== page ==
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Partial Identification of Heterogeneity in Preference Orderings Over Discrete Choices

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  • Itai Sher
  • Jeremy T. Fox
  • Kyoo il Kim
  • Patrick Bajari

Abstract

We study a variant of a random utility model that takes a probability distribution over preference relations as its primitive. We do not model products using a space of observed characteristics. The distribution of preferences is only partially identified using cross-sectional data on varying budget sets. Imposing monotonicity in product characteristics does not restore full identification. Using a linear programming approach to partial identification, we show how to obtain bounds on probabilities of any ordering relation. We also do constructively point identify the proportion of consumers who prefer one budget set over one or two others. This result is useful for welfare. Panel data and special regressors are two ways to gain full point identification.

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Bibliographic Info

Paper provided by National Bureau of Economic Research, Inc in its series NBER Working Papers with number 17346.

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Date of creation: Aug 2011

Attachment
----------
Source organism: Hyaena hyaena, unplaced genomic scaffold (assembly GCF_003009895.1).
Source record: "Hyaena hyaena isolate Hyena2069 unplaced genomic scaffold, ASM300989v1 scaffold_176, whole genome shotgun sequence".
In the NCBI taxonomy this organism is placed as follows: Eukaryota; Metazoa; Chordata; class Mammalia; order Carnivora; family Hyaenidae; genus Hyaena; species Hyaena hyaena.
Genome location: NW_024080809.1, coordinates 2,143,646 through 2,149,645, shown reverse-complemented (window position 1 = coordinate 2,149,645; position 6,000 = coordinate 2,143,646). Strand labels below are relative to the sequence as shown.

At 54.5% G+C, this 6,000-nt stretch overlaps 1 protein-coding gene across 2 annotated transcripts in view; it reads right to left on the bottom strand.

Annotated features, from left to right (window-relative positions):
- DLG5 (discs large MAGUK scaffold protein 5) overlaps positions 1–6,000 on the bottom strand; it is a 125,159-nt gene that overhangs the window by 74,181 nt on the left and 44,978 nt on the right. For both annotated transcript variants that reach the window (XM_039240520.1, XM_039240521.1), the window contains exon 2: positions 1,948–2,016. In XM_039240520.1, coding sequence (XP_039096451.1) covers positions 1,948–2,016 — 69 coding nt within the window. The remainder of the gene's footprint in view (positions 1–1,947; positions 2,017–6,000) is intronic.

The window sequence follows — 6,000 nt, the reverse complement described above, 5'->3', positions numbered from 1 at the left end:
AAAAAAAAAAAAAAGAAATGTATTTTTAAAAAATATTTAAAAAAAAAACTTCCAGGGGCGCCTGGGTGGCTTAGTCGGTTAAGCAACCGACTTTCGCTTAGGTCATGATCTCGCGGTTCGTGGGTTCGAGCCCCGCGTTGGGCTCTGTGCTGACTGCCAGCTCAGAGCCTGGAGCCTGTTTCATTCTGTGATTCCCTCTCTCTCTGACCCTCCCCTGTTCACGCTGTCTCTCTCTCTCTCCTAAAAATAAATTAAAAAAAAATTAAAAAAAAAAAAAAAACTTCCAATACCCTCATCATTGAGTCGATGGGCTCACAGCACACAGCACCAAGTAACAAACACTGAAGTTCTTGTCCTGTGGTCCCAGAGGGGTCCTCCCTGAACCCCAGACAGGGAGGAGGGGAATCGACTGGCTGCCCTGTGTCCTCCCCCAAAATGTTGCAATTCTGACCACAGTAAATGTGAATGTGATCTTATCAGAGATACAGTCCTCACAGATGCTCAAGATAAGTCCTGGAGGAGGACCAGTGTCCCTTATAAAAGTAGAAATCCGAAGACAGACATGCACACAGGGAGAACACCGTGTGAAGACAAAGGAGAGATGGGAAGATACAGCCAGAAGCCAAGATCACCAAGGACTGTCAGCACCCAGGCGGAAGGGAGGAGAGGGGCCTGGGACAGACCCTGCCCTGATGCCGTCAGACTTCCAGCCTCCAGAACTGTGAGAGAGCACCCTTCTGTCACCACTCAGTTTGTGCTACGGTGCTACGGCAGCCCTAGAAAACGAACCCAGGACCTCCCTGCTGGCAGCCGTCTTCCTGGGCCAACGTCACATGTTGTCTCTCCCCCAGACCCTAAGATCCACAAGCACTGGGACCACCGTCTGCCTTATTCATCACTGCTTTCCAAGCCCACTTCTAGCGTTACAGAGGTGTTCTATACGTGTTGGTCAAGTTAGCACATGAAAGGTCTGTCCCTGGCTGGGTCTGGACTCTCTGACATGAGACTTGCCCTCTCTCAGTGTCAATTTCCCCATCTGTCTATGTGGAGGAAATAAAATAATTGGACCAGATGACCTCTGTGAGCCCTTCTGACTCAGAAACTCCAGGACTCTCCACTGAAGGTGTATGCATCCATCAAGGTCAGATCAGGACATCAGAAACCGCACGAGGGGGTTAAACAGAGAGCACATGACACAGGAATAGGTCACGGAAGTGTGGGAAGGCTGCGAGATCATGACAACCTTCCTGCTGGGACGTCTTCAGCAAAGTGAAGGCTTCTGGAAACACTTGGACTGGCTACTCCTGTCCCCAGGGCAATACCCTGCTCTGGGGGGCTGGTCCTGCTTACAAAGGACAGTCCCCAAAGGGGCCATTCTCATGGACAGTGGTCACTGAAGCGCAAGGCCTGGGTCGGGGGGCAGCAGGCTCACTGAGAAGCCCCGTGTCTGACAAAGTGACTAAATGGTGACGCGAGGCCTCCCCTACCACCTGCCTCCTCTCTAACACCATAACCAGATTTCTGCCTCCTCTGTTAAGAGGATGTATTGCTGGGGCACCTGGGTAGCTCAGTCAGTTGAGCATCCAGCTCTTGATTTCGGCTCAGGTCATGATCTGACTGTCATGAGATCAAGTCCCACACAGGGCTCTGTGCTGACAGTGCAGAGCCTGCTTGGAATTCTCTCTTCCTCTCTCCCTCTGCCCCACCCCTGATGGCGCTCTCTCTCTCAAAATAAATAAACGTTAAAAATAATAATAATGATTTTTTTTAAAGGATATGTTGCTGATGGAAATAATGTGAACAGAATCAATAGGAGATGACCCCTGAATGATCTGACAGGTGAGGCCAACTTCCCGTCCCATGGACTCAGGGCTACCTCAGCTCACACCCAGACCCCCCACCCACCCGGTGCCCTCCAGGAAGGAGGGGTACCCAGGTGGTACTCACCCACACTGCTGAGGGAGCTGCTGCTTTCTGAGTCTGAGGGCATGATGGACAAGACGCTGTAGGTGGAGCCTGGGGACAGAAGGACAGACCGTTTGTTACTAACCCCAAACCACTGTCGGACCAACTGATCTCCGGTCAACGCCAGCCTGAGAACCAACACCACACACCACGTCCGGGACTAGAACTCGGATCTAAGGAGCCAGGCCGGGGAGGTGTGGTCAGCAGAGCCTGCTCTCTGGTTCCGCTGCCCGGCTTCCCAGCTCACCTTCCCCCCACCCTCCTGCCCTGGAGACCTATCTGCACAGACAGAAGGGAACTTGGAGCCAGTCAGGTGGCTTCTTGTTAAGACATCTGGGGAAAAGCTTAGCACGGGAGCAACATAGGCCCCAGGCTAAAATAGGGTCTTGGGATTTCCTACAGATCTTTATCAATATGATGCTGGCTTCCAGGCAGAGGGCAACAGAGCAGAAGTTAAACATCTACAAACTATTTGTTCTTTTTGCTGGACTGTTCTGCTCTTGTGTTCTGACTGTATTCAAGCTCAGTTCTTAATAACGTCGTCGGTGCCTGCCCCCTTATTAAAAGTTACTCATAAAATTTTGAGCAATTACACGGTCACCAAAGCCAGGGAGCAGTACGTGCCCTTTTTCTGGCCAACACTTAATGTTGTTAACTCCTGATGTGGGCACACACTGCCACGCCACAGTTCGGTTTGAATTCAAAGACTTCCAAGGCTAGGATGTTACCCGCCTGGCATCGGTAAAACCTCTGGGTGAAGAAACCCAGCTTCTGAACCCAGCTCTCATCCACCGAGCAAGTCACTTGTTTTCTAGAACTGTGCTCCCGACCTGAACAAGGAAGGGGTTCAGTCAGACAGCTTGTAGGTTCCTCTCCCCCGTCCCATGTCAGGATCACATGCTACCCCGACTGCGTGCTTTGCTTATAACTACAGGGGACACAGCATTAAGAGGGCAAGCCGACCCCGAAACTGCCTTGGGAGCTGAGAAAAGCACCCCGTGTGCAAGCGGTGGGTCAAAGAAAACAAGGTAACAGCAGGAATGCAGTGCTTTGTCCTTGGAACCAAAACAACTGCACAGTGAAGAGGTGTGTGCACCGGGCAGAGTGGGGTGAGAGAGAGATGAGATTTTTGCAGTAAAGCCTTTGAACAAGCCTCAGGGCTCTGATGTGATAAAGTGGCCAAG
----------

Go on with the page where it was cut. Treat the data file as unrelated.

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Handle: RePEc:nbr:nberwo:17346

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  1. Goettler, R., 1999. "Advertising Rates, Audience Composition, and Competition in the Network Television Industry," GSIA Working Papers 1999-28, Carnegie Mellon University, Tepper School of Business.
  2. Barbera, Salvador & Pattanaik, Prasanta K, 1986. "Falmagne and the Rationalizability of Stochastic Choices in Terms of Random Orderings," Econometrica, Econometric Society, vol. 54(3), pages 707-15, May.
  3. Ichimura, Hidehiko & Thompson, T. Scott, 1998. "Maximum likelihood estimation of a binary choice model with random coefficients of unknown distribution," Journal of Econometrics, Elsevier, vol. 86(2), pages 269-295, June.
  4. Matzkin, Rosa L., 1993. "Nonparametric identification and estimation of polychotomous choice models," Journal of Econometrics, Elsevier, vol. 58(1-2), pages 137-168, July.
  5. Arthur Lewbel, 1999. "Semiparametric Qualitative Response Model Estimation with Unknown Heteroskedasticity or Instrumental Variables," Boston College Working Papers in Economics 454, Boston College Department of Economics.
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Cited by:
  1. Yuichi Kitamura & Jörg Stoye, 2013. "Nonparametric analysis of random utility models: testing," CeMMAP working papers CWP36/13, Centre for Microdata Methods and Practice, Institute for Fiscal Studies.

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